According to the Ghana living standard survey, out of 3.4 million households, 1.8 million hire labour on their farms while 1.9 million purchase locally made hand tools. In addition, more than 500,000 households spend on seeds, insecticide, herbicides and many others. The survey reported that out of the total GH¢ 352.6 million spent on all the different types of agricultural inputs, 89 percent is spent on crop inputs. Among the expenditure items, 43 percent is spent on hiring labourers and 19 percent on inorganic fertilizers.

In Ghana, the agricultural sector employs 55.8 percent of the population. In 2010, agriculture contributed 29.8 percent to Ghana’s gross domestic product (GDP) and 25.6 percent in 2011 [12]. There have been attempts by various governments since Ghana’s independence to make credits available particularly to rural dwellers whose major occupation is agriculture. These attempts have been the institution of policies and programme in order to achieve the objectives. Some of these policies and programmes include:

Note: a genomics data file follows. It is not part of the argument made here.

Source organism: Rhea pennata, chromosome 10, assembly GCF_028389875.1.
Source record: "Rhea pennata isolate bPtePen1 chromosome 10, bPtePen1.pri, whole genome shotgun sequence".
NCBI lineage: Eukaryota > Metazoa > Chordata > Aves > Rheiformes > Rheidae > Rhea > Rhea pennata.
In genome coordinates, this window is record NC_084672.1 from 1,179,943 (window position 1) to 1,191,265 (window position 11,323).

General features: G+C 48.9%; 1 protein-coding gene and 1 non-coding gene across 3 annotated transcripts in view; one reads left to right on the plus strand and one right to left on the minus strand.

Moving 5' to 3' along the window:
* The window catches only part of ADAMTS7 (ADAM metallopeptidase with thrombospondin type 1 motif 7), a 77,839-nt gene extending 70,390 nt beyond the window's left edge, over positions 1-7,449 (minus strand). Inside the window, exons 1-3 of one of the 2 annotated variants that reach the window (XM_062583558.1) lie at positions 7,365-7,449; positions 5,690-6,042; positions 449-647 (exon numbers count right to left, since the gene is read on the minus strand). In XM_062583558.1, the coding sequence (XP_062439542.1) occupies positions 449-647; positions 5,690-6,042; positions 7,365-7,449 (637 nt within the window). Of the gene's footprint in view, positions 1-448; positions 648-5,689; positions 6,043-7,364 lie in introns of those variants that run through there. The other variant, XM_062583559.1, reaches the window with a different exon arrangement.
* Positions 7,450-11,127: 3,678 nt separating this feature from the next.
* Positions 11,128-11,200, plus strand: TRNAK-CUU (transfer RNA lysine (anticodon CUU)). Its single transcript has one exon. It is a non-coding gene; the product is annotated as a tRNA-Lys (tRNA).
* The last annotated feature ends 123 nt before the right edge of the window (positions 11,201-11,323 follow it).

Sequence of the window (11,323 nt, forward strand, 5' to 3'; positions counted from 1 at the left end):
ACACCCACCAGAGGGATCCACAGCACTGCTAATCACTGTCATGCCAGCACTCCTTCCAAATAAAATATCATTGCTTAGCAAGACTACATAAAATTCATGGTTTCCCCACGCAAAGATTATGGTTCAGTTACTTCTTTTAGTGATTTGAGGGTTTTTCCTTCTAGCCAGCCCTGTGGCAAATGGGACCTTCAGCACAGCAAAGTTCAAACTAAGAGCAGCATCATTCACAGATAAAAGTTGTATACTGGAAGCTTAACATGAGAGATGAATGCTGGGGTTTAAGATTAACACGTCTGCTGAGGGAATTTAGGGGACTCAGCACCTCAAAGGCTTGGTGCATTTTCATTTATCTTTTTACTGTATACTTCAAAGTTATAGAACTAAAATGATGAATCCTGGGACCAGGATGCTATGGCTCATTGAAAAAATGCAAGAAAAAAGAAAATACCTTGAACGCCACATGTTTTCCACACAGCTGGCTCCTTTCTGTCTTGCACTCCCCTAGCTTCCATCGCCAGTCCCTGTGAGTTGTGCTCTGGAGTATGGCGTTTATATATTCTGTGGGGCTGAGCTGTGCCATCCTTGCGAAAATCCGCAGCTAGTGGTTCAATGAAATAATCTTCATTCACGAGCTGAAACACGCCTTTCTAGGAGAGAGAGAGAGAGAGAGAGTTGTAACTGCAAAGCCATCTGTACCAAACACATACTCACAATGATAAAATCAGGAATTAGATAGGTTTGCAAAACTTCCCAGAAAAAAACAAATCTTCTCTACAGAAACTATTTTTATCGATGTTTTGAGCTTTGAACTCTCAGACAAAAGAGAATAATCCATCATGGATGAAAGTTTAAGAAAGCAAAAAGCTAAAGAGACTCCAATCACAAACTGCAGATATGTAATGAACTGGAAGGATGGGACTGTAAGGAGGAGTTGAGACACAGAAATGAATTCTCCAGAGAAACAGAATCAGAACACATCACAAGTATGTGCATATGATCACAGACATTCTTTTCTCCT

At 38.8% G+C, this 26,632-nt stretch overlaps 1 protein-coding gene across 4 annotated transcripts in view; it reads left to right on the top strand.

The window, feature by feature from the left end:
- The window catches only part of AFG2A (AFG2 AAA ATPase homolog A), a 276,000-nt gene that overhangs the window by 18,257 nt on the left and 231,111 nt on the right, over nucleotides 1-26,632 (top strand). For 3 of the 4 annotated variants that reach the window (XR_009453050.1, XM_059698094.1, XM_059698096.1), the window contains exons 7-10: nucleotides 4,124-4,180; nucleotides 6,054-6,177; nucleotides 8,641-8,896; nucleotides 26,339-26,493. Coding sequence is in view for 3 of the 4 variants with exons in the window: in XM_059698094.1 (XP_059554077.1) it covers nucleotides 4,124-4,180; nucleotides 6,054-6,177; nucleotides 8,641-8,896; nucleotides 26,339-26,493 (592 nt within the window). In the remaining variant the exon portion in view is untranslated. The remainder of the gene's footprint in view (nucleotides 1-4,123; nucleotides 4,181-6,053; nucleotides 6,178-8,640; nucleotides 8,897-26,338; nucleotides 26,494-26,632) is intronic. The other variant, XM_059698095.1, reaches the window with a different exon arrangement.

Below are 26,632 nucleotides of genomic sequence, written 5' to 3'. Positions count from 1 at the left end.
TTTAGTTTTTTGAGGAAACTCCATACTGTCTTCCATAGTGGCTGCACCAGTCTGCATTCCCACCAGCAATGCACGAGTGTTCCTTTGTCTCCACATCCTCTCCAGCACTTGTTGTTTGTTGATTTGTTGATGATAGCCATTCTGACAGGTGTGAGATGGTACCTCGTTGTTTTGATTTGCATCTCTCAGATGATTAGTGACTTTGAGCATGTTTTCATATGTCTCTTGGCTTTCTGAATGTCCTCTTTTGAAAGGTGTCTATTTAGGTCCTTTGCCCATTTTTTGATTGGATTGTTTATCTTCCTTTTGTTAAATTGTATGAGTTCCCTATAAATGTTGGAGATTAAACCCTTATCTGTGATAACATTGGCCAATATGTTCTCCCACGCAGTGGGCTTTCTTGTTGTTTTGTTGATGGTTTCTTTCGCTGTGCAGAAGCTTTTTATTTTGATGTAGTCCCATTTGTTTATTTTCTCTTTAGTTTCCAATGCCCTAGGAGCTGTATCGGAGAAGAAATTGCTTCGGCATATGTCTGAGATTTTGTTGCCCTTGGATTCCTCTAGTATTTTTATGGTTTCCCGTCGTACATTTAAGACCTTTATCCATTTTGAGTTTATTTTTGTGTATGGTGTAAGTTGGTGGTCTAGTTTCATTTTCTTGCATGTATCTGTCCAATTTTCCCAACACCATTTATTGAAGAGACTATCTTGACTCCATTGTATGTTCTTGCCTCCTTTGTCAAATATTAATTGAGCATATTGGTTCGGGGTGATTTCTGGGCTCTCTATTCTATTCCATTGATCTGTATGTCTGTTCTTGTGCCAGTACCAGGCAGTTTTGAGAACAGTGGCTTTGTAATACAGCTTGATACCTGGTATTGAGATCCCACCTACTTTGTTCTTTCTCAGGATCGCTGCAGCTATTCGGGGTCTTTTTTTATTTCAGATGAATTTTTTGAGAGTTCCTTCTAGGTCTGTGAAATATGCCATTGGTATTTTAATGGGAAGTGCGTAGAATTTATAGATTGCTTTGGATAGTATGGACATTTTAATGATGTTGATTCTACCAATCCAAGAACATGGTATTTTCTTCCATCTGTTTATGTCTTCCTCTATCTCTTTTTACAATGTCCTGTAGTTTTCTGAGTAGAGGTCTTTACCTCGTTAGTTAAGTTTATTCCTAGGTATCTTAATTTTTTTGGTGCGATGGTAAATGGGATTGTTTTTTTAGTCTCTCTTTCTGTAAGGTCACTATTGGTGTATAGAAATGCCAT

1. Establishment of banks to address the financial needs of the fisheries and agricultural sectors.

2. Establishment of the Rural Community Banks (RCBs) and the introduction of regulations such as commercial banks being required to set aside 20 percent of total portfolio, to promote lending to agriculture and small scale industries in the 1970s and early 1980s;

3. Shifting from a restrictive financial sector regime to a liberalised regime in 1986.

4. Promulgation of PNDC law 328 in 1991 to allow the establishment of different categories of non-bank financial institutions, including savings and loans companies, and credit unions [13].

These policies have brought about three categories of microfinance institutions. These are:

1. Formal suppliers such as Savings and Loans Companies, Rural and Community Banks;

2. Semi-formal suppliers such as Credit Unions, Financial Non-Governmental Organisation (FNGOs), and Co-operatives; and

3. Informal suppliers such as Susu collectors and clubs, Rotating and Accumulating Savings and Credit Association (RASCAs), traders, moneylenders and other individuals [13].